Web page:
The courts have similarly recognized that outside of statutory or regulatory mandates and (reasonably anticipated) litigation, “effective, timely and consistent disposal of electronic information that no longer needs to be retained” may be expired or retired as part its information governance program. [4]

The reality is that many organizations struggle with the decision of how to treat their data and communications. Often, uncertainty around decision-making on whether such disposal is warranted comes down to the ability to clearly articulate the policy around the use of any new technology including encryption and sanctioned data deletion.

The teams that approach the adoption of ephemerality as a means to enforcing data security start with building the rules and protocols into their corporate information governance policy. This thoughtful and proactive approach enables both lawyers and IT professionals to rely on a well-reasoned and documented rulebook moving forward.

The landscape of information governance can pose challenges for any organization, large or small, but secure communications technologies like Wickr are built in response to a very real data security threat facing many law forms and in-house legal teams looking to address over-retention of information. Increased confidentiality, stronger information security, lower e-discovery and data storage costs are all side-effects of a strong information governance program that encompasses defensible disposition of unneeded material.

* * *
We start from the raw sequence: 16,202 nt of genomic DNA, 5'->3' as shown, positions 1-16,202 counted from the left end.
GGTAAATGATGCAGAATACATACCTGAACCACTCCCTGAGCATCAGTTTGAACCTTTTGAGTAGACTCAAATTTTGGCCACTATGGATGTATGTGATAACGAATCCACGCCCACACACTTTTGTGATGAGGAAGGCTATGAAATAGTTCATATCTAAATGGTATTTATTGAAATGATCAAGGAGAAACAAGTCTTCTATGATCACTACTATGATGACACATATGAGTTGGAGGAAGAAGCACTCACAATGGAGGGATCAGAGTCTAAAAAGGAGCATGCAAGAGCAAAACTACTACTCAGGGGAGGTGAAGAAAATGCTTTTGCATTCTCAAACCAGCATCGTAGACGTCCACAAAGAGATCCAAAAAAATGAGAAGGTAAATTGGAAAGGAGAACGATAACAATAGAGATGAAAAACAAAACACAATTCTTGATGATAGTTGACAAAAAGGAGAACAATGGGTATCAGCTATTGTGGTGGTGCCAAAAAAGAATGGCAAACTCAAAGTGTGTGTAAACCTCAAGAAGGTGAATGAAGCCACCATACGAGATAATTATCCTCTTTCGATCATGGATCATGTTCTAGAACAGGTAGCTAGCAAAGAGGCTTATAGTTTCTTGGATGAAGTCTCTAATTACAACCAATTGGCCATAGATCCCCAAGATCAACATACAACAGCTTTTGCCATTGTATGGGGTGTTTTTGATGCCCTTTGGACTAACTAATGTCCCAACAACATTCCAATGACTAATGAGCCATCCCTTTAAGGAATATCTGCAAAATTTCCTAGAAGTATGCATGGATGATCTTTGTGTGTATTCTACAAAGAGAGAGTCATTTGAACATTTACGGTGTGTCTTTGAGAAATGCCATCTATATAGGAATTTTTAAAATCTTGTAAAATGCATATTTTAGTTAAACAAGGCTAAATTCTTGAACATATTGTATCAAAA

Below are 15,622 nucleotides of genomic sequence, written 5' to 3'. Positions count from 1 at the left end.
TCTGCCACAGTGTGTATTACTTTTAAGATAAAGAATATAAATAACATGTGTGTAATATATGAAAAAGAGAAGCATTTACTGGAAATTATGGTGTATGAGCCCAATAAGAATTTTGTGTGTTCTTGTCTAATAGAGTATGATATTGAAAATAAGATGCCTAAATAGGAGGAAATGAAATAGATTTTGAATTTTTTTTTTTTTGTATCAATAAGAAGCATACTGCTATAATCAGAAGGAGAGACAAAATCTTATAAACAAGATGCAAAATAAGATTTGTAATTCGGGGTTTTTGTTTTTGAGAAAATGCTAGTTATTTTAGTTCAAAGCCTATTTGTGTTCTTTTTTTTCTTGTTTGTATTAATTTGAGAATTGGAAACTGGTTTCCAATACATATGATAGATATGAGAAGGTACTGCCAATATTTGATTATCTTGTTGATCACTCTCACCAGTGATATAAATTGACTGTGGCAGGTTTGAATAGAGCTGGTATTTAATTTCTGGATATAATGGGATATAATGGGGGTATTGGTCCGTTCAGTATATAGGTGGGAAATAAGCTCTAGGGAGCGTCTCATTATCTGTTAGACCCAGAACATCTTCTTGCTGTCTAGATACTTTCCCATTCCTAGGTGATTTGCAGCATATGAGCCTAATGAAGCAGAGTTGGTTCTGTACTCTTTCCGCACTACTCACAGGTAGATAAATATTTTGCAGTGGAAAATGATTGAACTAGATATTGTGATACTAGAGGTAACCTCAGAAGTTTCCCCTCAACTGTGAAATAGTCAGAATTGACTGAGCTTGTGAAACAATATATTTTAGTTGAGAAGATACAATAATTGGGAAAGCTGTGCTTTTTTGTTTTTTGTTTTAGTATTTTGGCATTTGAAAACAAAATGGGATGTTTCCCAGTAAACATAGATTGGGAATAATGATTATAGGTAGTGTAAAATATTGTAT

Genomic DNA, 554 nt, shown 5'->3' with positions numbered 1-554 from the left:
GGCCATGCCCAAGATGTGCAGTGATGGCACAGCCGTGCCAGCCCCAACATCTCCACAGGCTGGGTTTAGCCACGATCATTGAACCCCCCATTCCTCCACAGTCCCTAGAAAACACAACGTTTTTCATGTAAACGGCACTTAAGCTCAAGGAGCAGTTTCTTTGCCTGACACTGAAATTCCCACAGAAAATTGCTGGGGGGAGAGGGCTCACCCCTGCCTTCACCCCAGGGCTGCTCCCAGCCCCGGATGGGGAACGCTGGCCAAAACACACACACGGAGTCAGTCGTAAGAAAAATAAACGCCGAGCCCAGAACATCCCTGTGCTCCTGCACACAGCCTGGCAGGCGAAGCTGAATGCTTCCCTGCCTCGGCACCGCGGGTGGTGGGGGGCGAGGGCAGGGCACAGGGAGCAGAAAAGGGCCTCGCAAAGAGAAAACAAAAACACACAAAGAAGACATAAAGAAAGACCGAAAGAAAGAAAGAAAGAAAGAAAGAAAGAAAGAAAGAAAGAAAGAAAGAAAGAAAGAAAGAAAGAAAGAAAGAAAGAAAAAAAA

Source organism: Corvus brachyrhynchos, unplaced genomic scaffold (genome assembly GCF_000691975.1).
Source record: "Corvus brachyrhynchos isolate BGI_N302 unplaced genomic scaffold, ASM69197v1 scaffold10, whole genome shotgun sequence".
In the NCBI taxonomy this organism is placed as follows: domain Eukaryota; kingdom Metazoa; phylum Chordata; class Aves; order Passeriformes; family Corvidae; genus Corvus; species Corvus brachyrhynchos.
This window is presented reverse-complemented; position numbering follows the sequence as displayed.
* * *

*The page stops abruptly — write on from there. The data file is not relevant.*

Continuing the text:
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[1] About The Sedona Conference: https://thesedonaconference.org/aboutus

The Sedona Conference (TSC) is a nonprofit, 501(c)(3) research and educational institute dedicated to the advanced study of law and policy in the areas of antitrust law, complex litigation, and intellectual property rights. The mission of TSC is to drive the reasoned and just advancement of law and policy by stimulating ongoing dialogue amongst leaders of the bench and bar to achieve consensus on critical issues. TSC brings together the brightest minds in a dialogue-based, think-tank setting with the goal of creating practical solutions and recommendations of immediate benefit to the bench and bar.

[2] The Sedona Conference Commentary on Information Governance, Principle 6.

[3] Principle 6 of The Sedona Conference Commentary on Information Governance.

[4] See, e.g.Barnett v. Deere & Co., No. 2:15-CV-2-KS-MTP, 2016 WL 4544052 (S.D. Miss. Aug. 31, 2016) (declining to impose sanctions for the destruction of relevant documents pursuant to Defendant’s document retention policy at a time when there was no duty to preserve and, in its discussion of bad faith, noted that the court “does ‘not draw an inference of bad faith when documents are destroyed under a routine policy’”); Zubulake v. UBS Warburg LLC, 2003 U.S. Dist. LEXIS 18771, at *8 (S.D.N.Y. Oct. 22, 2003) (“It goes without saying that a party can only be sanctioned for destroying evidence if it had a duty to preserve it.”)